Yanely Espinal: So all of the management team got fired.
Tim Ranzetta: So actually you also noted something I think that's important. You may have, some folks may have seen the headlines that bonuses were paid out on Friday. So again, this was the day the company was seized by federal regulators. What was going on with those bonus payments?
Yanely Espinal: So, according to a CNBC piece, there was an interview with some of the folks in the Santa Clara base, right where the headquarters for Silicon Valley Bank, they claim that they have historically always paid their employee bonuses on the second Friday of the month of March. It's really important for us to get as much information, really keep searching for more facts, really keep looking for the full context of the situation.
Because if we, if we are overly simplistic with the way that we perceive or the way that we receive the information or jump to conclusions, there could be puzzle pieces missing. So this is something to consider, again, still suspicious, but something to consider.
Tim Ranzetta: Yeah, I think the other thing I read was the CEO sold 3.5 million in stock during that week. That's another thing, there are plans that executives put in place to avoid any suspicion of insider trading. They're called 10b5-1 trading plans. Like they put these plans in place to avoid lawsuits.
Yanely Espinal: So there's been this pattern of constant sales of shares, which Tim referenced dating back to 2021.
Tim Ranzetta: Okay. What happened to shareholders?
Yanely Espinal: All the shareholders lost anything that they had invested. It's all gone, all the money.
Tim Ranzetta: And unsecured borrowers. So people, you know, bondholders?
Yanely Espinal: Yep. So money's lost if you held bonds and they lost value, you have those losses. It's so important to understand the difference between shares and bonds if a company is busted the bondholders will receive any money first in line before shareholders because shareholders are taking risks as owners. Bondholders are actually debt collectors. So they have to pay their debt before they can share the profits with their co-owners.
Tim Ranzetta: So, depositors who had $250,000 and less, they were told on Friday they could sleep well over the weekend because they were gonna get access to their money on Monday.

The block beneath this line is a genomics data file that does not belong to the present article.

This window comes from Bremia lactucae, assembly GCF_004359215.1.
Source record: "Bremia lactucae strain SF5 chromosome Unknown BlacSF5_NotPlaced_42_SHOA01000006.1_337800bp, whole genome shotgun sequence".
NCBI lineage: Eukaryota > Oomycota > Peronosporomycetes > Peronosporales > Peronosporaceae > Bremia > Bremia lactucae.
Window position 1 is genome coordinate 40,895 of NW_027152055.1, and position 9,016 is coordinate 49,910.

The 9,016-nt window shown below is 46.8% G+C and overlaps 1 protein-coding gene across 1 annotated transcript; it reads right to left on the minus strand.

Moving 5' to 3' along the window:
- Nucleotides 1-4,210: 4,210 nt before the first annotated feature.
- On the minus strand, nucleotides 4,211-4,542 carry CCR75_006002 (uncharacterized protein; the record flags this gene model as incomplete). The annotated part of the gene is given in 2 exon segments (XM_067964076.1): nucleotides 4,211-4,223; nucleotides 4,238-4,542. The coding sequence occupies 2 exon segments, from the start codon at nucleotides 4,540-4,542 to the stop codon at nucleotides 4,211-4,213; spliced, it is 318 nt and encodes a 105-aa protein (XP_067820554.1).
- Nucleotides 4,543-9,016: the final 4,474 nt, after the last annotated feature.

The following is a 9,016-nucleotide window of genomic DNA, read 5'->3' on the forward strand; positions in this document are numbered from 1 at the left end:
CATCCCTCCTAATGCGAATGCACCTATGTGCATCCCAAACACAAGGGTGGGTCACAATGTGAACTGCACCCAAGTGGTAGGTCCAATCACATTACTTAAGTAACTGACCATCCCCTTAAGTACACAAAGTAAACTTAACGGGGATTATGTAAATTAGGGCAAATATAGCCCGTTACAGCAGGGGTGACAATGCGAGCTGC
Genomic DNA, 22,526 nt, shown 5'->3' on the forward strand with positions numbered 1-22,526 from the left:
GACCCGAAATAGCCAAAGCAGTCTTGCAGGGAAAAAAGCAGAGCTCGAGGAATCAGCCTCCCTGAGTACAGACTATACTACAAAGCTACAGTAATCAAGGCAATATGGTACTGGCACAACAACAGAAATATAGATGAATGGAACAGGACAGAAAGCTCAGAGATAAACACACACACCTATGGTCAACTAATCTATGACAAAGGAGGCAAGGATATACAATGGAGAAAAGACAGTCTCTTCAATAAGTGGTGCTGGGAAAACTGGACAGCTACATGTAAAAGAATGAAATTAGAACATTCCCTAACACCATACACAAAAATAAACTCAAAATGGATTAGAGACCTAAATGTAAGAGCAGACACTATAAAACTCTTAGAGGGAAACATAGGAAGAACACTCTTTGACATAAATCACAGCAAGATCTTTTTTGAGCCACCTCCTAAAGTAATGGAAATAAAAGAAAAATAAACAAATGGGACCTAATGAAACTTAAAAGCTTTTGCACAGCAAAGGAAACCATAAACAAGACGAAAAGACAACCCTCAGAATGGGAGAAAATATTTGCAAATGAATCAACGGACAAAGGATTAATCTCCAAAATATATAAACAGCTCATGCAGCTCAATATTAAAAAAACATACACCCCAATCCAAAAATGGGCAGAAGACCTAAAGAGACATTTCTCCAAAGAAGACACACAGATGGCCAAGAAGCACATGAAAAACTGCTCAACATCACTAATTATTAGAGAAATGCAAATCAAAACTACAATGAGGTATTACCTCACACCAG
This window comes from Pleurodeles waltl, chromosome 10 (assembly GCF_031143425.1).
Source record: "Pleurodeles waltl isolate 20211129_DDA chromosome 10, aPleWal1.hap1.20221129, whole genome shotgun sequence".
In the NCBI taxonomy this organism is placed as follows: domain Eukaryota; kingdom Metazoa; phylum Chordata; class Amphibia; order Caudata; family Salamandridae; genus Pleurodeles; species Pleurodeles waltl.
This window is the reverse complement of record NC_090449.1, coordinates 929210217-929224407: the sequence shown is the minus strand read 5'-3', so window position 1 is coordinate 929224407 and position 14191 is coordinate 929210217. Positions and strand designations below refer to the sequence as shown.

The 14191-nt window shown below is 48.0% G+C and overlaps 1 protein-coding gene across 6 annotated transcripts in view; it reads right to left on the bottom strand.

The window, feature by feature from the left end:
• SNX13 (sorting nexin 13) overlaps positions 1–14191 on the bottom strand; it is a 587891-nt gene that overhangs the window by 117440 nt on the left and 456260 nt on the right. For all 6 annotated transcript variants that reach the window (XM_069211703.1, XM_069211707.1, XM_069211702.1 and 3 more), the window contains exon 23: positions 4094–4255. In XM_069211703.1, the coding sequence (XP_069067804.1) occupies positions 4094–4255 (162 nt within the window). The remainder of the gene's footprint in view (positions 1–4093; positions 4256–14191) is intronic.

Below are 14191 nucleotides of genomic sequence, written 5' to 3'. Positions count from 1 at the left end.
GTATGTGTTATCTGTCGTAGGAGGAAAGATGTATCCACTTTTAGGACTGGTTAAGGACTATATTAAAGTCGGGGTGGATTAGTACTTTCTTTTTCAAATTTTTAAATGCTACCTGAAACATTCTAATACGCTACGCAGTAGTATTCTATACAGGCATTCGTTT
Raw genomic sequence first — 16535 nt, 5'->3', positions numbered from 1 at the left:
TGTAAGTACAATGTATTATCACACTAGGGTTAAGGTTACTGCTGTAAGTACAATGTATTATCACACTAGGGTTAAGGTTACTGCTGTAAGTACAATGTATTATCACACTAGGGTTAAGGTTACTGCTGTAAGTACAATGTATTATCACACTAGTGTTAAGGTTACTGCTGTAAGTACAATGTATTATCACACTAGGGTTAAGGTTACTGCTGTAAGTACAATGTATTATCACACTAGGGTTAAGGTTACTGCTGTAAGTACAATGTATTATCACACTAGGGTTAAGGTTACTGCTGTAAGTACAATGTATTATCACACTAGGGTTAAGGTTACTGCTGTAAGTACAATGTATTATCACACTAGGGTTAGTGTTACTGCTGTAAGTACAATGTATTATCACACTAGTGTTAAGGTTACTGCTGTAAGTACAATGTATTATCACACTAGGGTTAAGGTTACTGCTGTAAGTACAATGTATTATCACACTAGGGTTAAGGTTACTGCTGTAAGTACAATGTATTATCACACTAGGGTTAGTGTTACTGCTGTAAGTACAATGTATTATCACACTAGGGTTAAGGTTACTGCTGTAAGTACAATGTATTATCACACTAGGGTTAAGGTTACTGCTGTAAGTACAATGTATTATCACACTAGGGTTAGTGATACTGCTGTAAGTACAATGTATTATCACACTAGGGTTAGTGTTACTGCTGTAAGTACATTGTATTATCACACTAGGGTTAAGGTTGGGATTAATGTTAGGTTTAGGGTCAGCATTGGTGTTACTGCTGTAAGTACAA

How about depositors? Who had uninsured deposits? Yanely, where did they stand on Friday and where'd they end up on Monday?
Yanely Espinal: So it was, it was unclear. And then over the weekend, there was a big announcement that said, no worries, including the depositors who had up to $250,000. They're all covered by the insurance, but including anybody who had over $250,000, every depositor who had money at Silicon Valley Bank will receive full their full money back.
Tim Ranzetta: So basically what that says to folks is, you know, that FDIC insurance of $250,000, it's now unlimited. So it's gonna be interesting to see how this plays out. I'll just kind of give you my perspective, and this is my opinion, had they not stepped in and guaranteed all depositors, here's what would've happened on Monday, every CFO at a company that had more than $250,000 at a bank, would've had the job to take all the funds in excess of $250,000 and get them out of that bank and spread it around. It would have been chaos because suddenly people were gonna see risk in a lot of different places. And this is the second-largest bank failure ever. And again, it's a regional bank, so it's not one of the big four, but I would say $200 billion is a pretty darn big bank. So 16th, largest, second largest failure ever. If they had not guaranteed those deposits on Monday, I don't want to think about what the financial system would've looked like because there would've been a run on regional banks.
Yanely Espinal: That's right. Now, Tim, there's gonna be an immediate question that comes up from almost everyone. Where's that money gonna come from?
Tim Ranzetta: Silicon Valley Bank has a lot of assets still. They still have these mortgages. They still have these bonds. They still have these securities, right? They're worth less money. But 200 billion dollars didn't vaporize. It's just they couldn't get access to the money fast enough to deliver it to depositors who wanted their money out. So basically you have the Federal Reserve step in and say, we have an unlimited bank account, so we're gonna meet people's withdrawals.
You wanna take your money out of Silicon Valley Bank? We're gonna give it to you. But they still, the government still owns all of the assets. Silicon Valley Bank still has assets. There's a timing issue, right? Deposits can come and go. There's short-term money, but investments are long-term and locked up in terms of like 10, 20, 30-year bonds.